Samuel Russell was born on August 13, 1816 in Wilmington, North Carolina. He was the second of six children born to merchant Samuel Russell Sr. and Ann Elizabeth Corby.
Around 1838 he moved from Wilmington to the Territory of Florida. Although Florida was not a safe place at that time, like so many other early pioneers, Samuel must have thought the rewards were worth the risks. He settled in Columbia County around the Mineral Springs area.
He married Mary Stafford on October 13, 1839 in Suwannee Springs. The couple had two children; Simeon Dell Russell was born April 12, 1841 in Mineral Springs, and David Yulee Russell on April 24, 1843 in Newnansville. After the death of his father, son David went to live with his uncle Henry Paxton Russell and aunt Lucretia Ellis in Wilmington. They later adopted him.
Samuel joined the Florida militia during the Second Seminole War. On November 28, 1840 he enlisted as a private and was stationed at Alligator Settlement with the Second Regiment of the Florida Foot Militia under the command of George E. McCellan.
In 1842 he was appointed a Justice of Peace for east Florida and was also appointed Registrar for the Land District Office in Newnansville. While living in Columbia County, the Legislative Council of the Territory of Florida gave Samuel the right to establish a ferry across the Suwannee River at Mineral Springs.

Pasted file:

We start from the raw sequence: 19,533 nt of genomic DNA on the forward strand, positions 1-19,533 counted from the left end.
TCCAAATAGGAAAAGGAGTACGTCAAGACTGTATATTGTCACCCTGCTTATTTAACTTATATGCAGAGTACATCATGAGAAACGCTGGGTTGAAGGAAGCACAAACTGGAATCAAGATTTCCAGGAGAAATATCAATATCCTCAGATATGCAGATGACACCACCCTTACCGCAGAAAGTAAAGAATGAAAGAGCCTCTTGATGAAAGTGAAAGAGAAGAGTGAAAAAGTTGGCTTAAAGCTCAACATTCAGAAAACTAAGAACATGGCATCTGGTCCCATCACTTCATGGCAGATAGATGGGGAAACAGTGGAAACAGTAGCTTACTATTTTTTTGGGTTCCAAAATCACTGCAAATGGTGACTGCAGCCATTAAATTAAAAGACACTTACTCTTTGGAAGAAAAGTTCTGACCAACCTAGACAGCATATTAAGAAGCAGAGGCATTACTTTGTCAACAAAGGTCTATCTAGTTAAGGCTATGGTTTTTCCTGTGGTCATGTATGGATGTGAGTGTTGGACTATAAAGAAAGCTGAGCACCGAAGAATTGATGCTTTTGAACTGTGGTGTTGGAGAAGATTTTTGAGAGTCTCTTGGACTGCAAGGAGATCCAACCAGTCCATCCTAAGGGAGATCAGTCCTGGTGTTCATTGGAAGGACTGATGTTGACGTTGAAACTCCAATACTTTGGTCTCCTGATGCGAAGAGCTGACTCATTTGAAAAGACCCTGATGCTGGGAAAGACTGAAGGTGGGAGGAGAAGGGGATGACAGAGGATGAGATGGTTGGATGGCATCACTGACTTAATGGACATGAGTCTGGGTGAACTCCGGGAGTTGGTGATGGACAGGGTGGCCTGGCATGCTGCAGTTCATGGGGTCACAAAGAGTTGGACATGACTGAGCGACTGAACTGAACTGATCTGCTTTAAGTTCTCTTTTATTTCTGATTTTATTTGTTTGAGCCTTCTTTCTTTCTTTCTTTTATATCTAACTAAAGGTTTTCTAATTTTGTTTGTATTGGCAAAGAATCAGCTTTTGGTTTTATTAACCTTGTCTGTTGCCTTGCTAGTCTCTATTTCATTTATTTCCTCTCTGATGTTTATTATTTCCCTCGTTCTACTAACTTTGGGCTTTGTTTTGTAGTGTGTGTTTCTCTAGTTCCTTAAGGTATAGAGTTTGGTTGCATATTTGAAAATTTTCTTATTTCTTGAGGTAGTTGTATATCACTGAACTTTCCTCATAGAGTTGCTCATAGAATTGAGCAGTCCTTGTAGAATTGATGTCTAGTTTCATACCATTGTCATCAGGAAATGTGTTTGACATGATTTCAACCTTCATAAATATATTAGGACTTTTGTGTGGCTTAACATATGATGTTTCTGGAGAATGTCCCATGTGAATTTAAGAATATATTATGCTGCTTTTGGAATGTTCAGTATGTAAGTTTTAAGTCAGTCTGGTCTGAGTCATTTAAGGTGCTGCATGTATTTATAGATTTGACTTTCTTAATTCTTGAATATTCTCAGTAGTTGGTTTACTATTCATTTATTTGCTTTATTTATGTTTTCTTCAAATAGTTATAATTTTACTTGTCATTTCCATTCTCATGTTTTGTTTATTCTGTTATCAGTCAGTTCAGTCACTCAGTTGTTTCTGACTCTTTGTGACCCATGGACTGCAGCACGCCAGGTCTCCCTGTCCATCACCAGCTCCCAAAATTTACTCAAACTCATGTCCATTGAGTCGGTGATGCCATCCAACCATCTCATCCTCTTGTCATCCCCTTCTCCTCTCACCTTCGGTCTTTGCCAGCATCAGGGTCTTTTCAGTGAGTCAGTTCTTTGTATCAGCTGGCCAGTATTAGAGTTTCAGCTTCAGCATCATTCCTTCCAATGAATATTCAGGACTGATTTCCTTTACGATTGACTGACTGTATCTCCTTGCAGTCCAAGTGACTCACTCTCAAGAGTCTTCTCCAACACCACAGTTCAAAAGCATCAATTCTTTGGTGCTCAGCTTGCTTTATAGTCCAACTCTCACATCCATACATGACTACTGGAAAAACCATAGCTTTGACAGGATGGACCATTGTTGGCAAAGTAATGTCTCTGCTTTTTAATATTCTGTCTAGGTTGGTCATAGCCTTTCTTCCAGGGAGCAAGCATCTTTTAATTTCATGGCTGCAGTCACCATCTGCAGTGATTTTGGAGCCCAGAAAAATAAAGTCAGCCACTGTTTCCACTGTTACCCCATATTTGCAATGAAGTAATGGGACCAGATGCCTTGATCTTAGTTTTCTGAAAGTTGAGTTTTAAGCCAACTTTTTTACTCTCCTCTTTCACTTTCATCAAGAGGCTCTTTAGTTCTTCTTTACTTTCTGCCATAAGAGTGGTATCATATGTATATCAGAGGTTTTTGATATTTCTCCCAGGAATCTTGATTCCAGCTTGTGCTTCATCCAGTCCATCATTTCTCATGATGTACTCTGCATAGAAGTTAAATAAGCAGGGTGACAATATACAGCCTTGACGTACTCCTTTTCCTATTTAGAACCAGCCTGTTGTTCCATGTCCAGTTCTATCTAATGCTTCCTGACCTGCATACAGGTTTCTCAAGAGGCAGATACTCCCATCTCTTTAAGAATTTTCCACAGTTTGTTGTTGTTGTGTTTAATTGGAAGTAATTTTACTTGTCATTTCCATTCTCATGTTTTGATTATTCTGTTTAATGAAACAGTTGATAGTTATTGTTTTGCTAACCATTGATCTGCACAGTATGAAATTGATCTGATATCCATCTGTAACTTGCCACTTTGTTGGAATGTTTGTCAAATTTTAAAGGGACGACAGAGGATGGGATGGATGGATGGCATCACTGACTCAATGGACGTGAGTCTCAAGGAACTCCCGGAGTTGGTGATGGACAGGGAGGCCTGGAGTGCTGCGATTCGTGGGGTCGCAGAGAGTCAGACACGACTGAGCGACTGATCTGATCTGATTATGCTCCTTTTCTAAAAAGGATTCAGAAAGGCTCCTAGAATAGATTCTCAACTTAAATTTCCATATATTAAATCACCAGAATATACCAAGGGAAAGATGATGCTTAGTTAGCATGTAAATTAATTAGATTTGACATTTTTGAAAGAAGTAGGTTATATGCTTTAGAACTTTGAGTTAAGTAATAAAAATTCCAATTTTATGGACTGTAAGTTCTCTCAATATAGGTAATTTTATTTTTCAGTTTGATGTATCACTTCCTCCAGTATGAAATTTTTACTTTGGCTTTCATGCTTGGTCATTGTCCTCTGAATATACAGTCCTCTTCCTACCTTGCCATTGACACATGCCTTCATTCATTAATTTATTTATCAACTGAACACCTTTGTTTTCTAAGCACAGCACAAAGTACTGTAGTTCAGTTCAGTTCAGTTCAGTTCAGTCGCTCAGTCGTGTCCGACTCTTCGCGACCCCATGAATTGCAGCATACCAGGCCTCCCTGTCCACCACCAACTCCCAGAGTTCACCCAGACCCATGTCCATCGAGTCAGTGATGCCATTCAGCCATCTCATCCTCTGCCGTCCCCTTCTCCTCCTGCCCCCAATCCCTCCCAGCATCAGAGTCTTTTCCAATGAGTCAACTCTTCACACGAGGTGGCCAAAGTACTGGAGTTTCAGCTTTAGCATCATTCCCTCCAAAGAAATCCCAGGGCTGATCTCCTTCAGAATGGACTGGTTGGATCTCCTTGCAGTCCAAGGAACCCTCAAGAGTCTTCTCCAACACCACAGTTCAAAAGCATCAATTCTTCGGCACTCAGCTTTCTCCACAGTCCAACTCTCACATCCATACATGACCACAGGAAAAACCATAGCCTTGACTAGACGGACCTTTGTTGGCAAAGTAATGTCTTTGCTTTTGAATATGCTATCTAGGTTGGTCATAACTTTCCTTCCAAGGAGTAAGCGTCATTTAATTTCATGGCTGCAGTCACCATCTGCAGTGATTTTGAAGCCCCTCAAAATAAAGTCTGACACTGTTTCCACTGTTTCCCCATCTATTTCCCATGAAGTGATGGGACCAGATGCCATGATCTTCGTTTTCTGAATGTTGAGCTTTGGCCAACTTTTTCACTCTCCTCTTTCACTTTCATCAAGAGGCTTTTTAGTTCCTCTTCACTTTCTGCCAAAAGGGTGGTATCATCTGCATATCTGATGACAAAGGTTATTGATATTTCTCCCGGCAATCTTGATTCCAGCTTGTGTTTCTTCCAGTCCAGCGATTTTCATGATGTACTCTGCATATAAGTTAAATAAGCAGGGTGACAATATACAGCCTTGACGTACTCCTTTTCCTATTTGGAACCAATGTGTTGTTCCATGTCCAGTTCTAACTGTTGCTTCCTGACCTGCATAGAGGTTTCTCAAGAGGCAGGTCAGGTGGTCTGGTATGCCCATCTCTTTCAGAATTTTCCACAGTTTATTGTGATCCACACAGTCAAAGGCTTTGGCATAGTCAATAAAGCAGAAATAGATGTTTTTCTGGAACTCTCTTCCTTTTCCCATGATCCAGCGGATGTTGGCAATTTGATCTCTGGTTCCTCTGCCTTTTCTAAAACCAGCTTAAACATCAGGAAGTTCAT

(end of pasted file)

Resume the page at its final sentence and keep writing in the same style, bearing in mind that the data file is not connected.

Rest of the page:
Florida became a state in 1845. The first statewide elections were held on May 26, 1845 and Samuel Russell voted in the Newnansville Precinct.
He was very active in the community and town affairs. He served on the Grand Jury, was elected Clerk of Court for Alachua County, and Road Commissioner for part of Belamy Road. It is uncertain whether he had any other occupation since the 1850 Census reports "none." The listing of his "Inventory of the Goods and Chattels" on November 10, 1853 includes items that appear he may have owned a store or tavern.
Samuel Russell's wife, Mary Stafford, died May 4, 1844. He married again on July 27, 1845 to Mary Caroline Tison, the daughter of Aaron Tison and Lousia Jane Dell. There were four children born in his second marriage: Ann Elizabeth on February 9, 1846; Mary J. in 1847; Adaloa "Ada" in February 1850; and Samuel Joseph on August 2, 1852.
Samuel died while on a trip to Savannah, Georgia. His body was sent back to Alachua for burial and he was buried in the Dell Family Cemetery beside his daughter Ann Elizabeth. His headstone reads as follows:
What a historical stone for a genealogist who viewed it 150 years later.
After Samuel's death, Mary Caroline married Charles L. Wilson on December 28, 1854. There were two children born to this marriage: George F. in 1858 and Edward Musso Wilson, born July 20, 1861.
Mary Caroline died December 18, 1893 and was buried at Mt. Tabor Cemetery in Columbia County.
Submitted: Robert Taylor